Reruns Very rarely do I get rid of a book when I am finished reading it. Even if I hated it, I generally will keep it to go back later and reread. It’s funny how tastes can change. For example, I was in college when I read Bridget Jones Diary and I thought it was utter self-indulgent crap. Five years later I picked it up again and was surprised that once I wasn’t in a shroud of undergrad pretension, I actually enjoyed the unique nature of the character Fielding had created, along with her sly little winks at Austen’s prototype. (I still, however, think the second one is crap.) In this category, I seem to cycle through books that I have read before. Sometimes I will read something that I have only read once. But more frequently, I reread the same roughly twenty works, most of which have been read at least five times. At the moment I am in the middle of Forever Amber, one of my very favorite works of historical fiction.

School Related or Non-Fiction This tends to change depending on my academic status. Last fall I was a student (I like to take graduate classes when I can to get hours above my masters and improve my overall knowledge. Plus, it keeps my brain from getting soggy). During that time this space was occupied by things like Renaissance Drama: An Anthology and an overload of philosophical texts on the role of ‘other’ and Aristotle in justification of native treatment during the Spanish colonization of Latin America (and most of those were even less interesting than that description, save the one on Native witchcraft). This spring I gave myself a pass on school and instead read a variety of non-fiction works, most about WWII from my grandfather’s collection. Right now this slot is occupied by The Strange Case of Hellish Nell, a thoroughly researched work about the last woman to be tried for witchcraft in Britain. Absolutely captivating as it combines two of my favorite things– Britain during WWII, and witch trials.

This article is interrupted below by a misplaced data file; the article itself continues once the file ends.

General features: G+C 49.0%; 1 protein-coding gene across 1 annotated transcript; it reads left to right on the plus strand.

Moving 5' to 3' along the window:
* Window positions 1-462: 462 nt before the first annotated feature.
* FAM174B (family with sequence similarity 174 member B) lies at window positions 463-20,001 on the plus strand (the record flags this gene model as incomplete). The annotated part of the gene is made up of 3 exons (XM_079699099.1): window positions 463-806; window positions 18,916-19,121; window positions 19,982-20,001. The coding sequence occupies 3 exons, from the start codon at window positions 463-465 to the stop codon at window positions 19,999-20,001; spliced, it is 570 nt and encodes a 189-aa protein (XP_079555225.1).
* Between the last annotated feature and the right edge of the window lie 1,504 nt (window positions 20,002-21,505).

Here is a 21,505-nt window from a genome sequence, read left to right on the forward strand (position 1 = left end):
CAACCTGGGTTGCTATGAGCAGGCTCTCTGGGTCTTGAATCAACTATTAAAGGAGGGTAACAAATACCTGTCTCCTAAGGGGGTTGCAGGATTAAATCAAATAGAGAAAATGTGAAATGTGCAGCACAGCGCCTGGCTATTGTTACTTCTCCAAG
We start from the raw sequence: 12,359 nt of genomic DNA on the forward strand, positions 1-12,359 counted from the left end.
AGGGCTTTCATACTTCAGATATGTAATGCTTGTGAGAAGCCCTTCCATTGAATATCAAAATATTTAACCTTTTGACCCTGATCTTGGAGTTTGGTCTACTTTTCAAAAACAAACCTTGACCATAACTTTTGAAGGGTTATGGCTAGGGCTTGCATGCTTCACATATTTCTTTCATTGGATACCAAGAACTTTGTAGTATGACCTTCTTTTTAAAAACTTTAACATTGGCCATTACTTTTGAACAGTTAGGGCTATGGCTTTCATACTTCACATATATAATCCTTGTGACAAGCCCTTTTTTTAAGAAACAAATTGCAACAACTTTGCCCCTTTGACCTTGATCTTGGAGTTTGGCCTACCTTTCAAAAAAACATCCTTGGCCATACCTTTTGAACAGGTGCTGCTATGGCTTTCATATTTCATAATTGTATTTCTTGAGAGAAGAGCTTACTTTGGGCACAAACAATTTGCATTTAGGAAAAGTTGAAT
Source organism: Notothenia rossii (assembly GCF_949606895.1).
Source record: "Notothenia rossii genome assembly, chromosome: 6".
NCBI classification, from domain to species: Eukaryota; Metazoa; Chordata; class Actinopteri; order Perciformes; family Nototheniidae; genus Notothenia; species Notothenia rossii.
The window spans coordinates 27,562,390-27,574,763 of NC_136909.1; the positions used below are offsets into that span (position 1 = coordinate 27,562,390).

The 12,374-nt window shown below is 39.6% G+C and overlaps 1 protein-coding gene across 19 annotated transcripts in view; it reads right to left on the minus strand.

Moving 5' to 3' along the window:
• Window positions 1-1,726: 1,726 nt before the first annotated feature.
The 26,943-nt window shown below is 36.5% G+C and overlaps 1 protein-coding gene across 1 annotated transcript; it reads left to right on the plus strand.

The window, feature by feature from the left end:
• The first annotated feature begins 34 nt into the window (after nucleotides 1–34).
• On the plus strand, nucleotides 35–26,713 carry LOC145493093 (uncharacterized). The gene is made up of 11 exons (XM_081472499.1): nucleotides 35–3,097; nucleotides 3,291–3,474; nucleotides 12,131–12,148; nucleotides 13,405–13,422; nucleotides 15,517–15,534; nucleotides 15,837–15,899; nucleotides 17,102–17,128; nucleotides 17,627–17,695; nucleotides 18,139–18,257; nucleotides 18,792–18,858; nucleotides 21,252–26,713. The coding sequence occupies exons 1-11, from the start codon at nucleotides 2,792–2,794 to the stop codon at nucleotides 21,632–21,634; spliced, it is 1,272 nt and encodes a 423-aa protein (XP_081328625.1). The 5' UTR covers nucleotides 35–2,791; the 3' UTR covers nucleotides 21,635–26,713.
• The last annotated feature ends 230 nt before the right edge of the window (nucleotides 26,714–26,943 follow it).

Magazines This is probably the most random pile of them all because magazines are my short handed way of indulging all of my vices and virtues. The top of the pile is Entertainment Weekly, a magazine I have gotten since junior high. It’s on top because it’s the only weekly one. It’s also the only one I tend to read cover to cover. Then there’s Vanity Fair and The New Yorker. I try to read as much of these as I can, but anyone who has cracked the cover of either one can tell you that some of those articles need their own zip codes. National Geographic is a family tradition and I generally read all its articles as they are concise and enlightening. But lest you think I am too scholarly in my magazines, the pile also contains Better Homes and Gardens, Elle, InStyle, and at the moment FitPregnancy and Pregnancy and Newborn.

In general, I read roughly four books and a slew of magazines simultaneously. What I pick up on any given day depends on my mood, level of focus, and time constraints. On a day when my daughter is at school, I am more likely to pick up one of the more challenging works. If I’m reading with Monsters, Inc. or Up playing in the background while confirming to my daughter that, yes, those are balloons, it’s more of a fluff day.

I could give a long list of books I suggest for every occasion, but I think I will save that for another day. My main plea, no matter your age, is to read anything you can, even if it’s just an article about how to make the perfect chicken nugget. And for those who complain of being slow readers, reading is like running–the more you do it, the stronger you get.

Categories: Life and Other Nonsense | 1 Comment